Assessing the Value of a Shakuhachi
In assessing the value of a shakuhachi, I have long maintained the importance of distinguishing between intrinsic value and market value. In other words, is one evaluating how well the instrument performs as opposed to its vintage status, mode of construction, bamboo aesthetics, or reputation of the maker? Or, on the other hand, is one mainly concerned with the resale value of the flute, i.e., how much it will fetch on the open market? Both are legitimate concerns, but are based on very different criteria to arrive at an accurate assessment.
In considering intrinsic value embodied in the performance and acoustical qualities of a shakuhachi, the evaluations I make are concerned solely with the following criteria:
1. If the shakuhachi is a jiari, i.e. made with a precision bore, is it tuned precisely to standard Western pitch at A=440-442 hz. at 20°C / 60°F. Jiari shakuhachi must be accurately tuned to standard Western pitch as they are often played in ensemble with koto, shamisen, and other traditional or modern instruments. Jiari shakuhachi are distinguished from jinashikan which are designed to perform solo honkyoku, hence, tuned to the bamboo rather than Western pitch.
2. Are the frequencies of the open-hole tones of shakuhachi in balance with each other? If not, are they sharp or flat, and how much do they deviate?
3. Does the timbre (neiro) or tone color of the instrument appeal to the owner's aesthetic preference?
4. Last but not least, does the instrument play at full resonance for all of its notes?
Only if all of these questions are answered affirmatively, can a shakuhachi be considered to be performing at or near a professional level. The degree to which a shakuhachi conforms to these exacting acoustical and performance standards are the bases upon which I evaluate a flute—not its age, craftsmanship, history, or maker’s name (hanko). Certainly, the condition and stability of the bamboo—has it cracked and been repaired—is an important consideration, but less so than acoustical and performance criteria. In either case, having any given hanko on a shakuhachi, including my own, wouldn't make it play any better or worse than it does after I completed a restoration and performance upgrade. (I wish it were that easy!)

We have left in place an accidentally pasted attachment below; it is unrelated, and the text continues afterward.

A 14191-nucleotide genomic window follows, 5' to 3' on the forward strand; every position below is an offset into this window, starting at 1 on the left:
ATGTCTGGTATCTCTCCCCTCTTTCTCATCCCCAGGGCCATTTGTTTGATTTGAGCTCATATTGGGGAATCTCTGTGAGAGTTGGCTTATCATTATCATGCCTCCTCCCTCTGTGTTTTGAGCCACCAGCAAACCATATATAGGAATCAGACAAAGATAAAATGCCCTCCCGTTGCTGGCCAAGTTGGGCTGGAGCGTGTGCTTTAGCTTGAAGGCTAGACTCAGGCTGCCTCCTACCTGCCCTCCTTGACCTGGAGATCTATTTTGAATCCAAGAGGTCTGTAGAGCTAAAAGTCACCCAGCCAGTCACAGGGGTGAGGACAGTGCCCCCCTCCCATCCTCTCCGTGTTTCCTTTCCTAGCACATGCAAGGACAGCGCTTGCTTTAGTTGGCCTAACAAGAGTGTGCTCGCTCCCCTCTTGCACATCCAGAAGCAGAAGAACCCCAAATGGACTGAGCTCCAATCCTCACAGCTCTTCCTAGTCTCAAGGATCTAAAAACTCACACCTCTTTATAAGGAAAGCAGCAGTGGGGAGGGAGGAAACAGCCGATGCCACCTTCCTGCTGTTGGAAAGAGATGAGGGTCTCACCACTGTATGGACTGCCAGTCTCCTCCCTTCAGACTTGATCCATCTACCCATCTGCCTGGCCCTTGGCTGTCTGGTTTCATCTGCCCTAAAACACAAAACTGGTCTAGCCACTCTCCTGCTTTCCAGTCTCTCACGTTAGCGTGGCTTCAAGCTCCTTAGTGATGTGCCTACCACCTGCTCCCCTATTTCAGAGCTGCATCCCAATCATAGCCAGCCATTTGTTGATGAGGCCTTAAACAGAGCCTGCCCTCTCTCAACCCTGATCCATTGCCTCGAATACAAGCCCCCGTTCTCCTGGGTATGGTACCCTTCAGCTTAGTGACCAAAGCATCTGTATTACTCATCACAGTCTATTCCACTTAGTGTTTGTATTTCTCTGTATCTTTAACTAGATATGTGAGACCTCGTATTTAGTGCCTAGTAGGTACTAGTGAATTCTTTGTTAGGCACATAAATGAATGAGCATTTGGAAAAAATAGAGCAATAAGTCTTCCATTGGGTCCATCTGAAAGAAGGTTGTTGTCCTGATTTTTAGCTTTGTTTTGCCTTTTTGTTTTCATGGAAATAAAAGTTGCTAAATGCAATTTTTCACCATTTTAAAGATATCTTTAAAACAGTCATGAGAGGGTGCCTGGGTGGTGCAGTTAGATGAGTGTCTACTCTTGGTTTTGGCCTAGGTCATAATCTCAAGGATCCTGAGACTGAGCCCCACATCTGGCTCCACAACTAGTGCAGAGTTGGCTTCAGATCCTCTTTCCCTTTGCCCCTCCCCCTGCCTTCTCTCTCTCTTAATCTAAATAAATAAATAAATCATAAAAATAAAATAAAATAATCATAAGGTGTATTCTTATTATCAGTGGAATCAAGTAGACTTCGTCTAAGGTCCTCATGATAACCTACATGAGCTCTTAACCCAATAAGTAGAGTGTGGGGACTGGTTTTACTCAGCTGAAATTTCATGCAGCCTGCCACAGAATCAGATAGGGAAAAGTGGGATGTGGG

If one's interest is primarily to resell the shakuhachi, either privately or on an on-line auction site like eBay, an entirely different set of criteria come into play. Pricing shakuhachi for resale on the open market is subject to the whims of that market and governed by the motivations of the seller and buyer. Quite frankly, this is a matter I have long since given up speculating about as the criteria involved are based on very subjective standards. As a maker of new and restored vintage shakuhachi only, I have no interest or enthusiasm in brokering flutes that may have historic or aesthetic value but do not play very well. There are any number of venues on the Wiorldwide Web where such instruments are available. Mine in not one of them. All of the vintage instruments offered for sale on my website have been restored and had their performance enhanced, thus they are thoroughly vetted. My customers rely on me for this kind of assurance.
In short, when taking into account market considerations, it frequently comes down to how much value a potential buyer places on the reputation of the maker or makers whose hanko are stamped on a shakuhachi. For the very best shakuhachi players I know, the condition and aesthetics of the bamboo are far less important than acoustics and performance variables. For the majority of the resale market, however, this may not be the case.
For details in your flute for evaluation, contact [email protected]